29 September 2014

Reading the Headlines

I wrote this piece last week and originally decided not to publish it here. I felt it was too serious for something that is a cooking blog, and that readers might rather hear about blueberry crumble bars and smiley happy things. However, it continued to nag at me, and then I read about Herve Gourdel's tragic terrible death, and I read Matthieu Aikens' truly extraordinary piece of reporting here, and well, here you are:

I do not scan pages of the news for familiar faces anymore. When the conflict in Syria first broke out I, like many who once lived in Syria, looked obsessively through the photos in news reports, the online videos, trying to find familiar places, familiar faces. Is that the corner of Baghdad road there, where the sweets shop always had a huge line during Ramadan? We'd peer into grainy photos, pause on stills of videos.

Now I sit in my apartment in Chicago and read headlines about Deir al-Zour, Raqqa, Idlib and Hasake. All places I have passed through, stopping to get gasoline and packages of biscuits as the only way points between the interminably empty and dusty landscape of the Syrian desert. Deir al-Zour and Raqqa were always terrible places, though I remember once a decent rotisserie chicken eaten in Deir. Even the Syrians I knew hated them, dry dusty outposts of nothing, filled with terrible memories of their one year of mandatory military service.

What all these places had in common was that they were poor, which is why I, doing relief work and canvasing, knew them well. Hasake had good spicy food and fun Kurdish music, but overall these were places that no one had heard of. Places, I wrongly assumed, would continue to be forgotten dreary towns.

Now I cannot read the pages of the news reports too closely. Most Syrians I knew have left if they had the means, and those that remain have drifted away in my mind, as if to another planet. Syrians I speak to in America say the same, that the thought of people still there is almost too hard to bear.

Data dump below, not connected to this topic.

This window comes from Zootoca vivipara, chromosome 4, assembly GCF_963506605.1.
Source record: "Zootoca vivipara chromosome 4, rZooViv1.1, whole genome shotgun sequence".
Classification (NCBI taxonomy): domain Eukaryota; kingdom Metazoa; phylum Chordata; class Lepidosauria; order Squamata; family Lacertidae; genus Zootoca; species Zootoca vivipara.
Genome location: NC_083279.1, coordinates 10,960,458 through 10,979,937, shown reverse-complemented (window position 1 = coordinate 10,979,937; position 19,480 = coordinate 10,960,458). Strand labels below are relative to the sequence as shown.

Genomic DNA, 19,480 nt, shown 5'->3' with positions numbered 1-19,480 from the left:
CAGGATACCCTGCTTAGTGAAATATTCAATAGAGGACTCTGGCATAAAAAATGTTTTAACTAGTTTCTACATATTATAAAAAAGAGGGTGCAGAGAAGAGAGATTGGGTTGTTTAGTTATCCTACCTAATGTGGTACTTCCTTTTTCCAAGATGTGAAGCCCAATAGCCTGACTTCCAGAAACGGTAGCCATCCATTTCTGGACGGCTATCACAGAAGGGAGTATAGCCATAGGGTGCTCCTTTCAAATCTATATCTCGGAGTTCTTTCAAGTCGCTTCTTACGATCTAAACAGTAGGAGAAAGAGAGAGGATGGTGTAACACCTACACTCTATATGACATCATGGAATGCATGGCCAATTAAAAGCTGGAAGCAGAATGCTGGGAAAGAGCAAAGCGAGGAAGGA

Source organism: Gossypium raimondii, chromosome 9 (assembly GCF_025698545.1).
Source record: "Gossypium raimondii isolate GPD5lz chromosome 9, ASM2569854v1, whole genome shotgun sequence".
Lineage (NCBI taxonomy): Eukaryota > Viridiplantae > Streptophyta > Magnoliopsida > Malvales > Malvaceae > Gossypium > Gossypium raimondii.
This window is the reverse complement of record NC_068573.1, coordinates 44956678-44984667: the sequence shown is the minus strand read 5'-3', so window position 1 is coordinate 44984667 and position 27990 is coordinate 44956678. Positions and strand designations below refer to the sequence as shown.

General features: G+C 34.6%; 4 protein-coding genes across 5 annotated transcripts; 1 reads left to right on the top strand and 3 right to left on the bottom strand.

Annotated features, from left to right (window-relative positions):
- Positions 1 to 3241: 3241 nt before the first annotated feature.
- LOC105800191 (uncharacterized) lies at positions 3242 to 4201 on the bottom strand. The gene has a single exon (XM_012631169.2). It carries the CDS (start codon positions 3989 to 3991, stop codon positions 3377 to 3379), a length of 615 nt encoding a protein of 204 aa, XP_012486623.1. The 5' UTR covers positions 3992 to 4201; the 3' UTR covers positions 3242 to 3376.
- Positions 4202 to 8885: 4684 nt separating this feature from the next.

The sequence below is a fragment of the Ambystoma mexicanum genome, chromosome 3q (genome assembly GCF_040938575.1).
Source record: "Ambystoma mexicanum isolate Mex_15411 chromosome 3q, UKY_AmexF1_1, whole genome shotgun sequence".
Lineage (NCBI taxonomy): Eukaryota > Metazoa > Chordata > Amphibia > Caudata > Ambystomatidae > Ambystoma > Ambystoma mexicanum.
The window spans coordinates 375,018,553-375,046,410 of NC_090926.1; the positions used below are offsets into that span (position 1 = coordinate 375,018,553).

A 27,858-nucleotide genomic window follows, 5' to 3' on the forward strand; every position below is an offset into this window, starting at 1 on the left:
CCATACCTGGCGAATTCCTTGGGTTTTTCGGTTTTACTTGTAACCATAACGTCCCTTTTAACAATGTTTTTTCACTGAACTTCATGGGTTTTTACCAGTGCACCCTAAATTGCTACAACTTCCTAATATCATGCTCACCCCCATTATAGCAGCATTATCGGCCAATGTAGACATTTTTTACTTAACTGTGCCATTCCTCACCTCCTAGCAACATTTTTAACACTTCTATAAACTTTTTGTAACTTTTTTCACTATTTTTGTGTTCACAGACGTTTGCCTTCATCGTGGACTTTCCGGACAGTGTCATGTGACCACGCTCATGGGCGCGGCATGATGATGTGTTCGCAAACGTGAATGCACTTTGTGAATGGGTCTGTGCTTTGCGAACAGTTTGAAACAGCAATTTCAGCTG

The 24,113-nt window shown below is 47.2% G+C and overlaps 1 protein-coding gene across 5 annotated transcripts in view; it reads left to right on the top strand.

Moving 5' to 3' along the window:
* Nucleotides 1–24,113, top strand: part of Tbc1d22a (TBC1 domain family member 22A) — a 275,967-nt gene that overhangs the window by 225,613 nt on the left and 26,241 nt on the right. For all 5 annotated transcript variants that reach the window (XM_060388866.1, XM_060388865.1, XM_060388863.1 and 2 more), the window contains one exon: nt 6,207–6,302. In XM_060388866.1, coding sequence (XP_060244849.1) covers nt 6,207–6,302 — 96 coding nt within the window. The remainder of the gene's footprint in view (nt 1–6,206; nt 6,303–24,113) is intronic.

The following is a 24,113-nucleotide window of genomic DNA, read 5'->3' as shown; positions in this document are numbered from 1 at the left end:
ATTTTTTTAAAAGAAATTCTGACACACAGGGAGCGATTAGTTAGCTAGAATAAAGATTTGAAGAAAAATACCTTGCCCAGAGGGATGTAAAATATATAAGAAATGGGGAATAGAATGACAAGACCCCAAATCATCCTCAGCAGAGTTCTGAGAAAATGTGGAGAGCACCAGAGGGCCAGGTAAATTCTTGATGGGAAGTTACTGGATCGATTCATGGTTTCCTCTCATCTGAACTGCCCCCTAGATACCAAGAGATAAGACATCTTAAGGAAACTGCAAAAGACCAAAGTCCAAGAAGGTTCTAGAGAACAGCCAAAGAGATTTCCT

I think of the people of Algeria, all those who left, who fled the civil war to France and Canada, and all those who stayed behind. How different those two psyches are, the fear the implants itself so deeply. Yesterday a French tourist was taken hostage in Kabylie, he was captured not far from an area that I drove through only three months ago, albeit I was with a security detail. He was an alpiniste, and I can picture how beautiful those mountains are, the fields of wheat below them undulating down to the sea. I cannot help but thinking, the Algerian people deserve better.

All those place names dot the news articles: Tizi Ouzou, Raqqa, Idlib. I cannot read them too closely because each one has meaning, each one has a memory, a picture in my mind, so instead I make coffee and get ready for another day.

A tiny tree grows amidst the lava path on Mount Etna, Sicily. Top photo of Aleppo taken by yours truly circa 2006.

24 September 2014

Fall News + Blueberry Custard Crumble Bars

photo 3-1
Weren't you supposed to be somewhere else by now? That's the phrase I keep hearing from friends and colleagues whenever I see them. Yes, I sigh with an annoyance all too familiar, we were hoping to leave in early October. The good news is that we are moving to Cairo, Egypt shortly! The bad news is that it probably won't be as soon as we would like. However, I am definitely making the best of this situation. More time to visit family? Check. Friends coming to visit us in Chicago? Check, check, check. More time to eat blueberries and broccoli and apples that have actual crunch, none of which are available in the Middle East? YOU BET.

After three years of spending the months of August-September outside of the country, I apparently forgot that fall was a) a season, b) starts a whole lot earlier in Chicago, and c) is cold!! Although, if I'm being totally honest, I did cave and buy a fleece at the Columbia sportswear in Amman three years ago because I was freezing on those cool desert evenings.

photo 2-2

Anyway, back to the blueberries. Do you ever make a giant portion of something, intending to give half of it your nice neighbors and then, "oh, oops, guess they're out of town this week, and we're just going to have to eat ALL these blueberry bars ourselves." So that's what happened here. It was really terrible, Paul was really suffering eating these bars for breakfast and after-dinner dessert.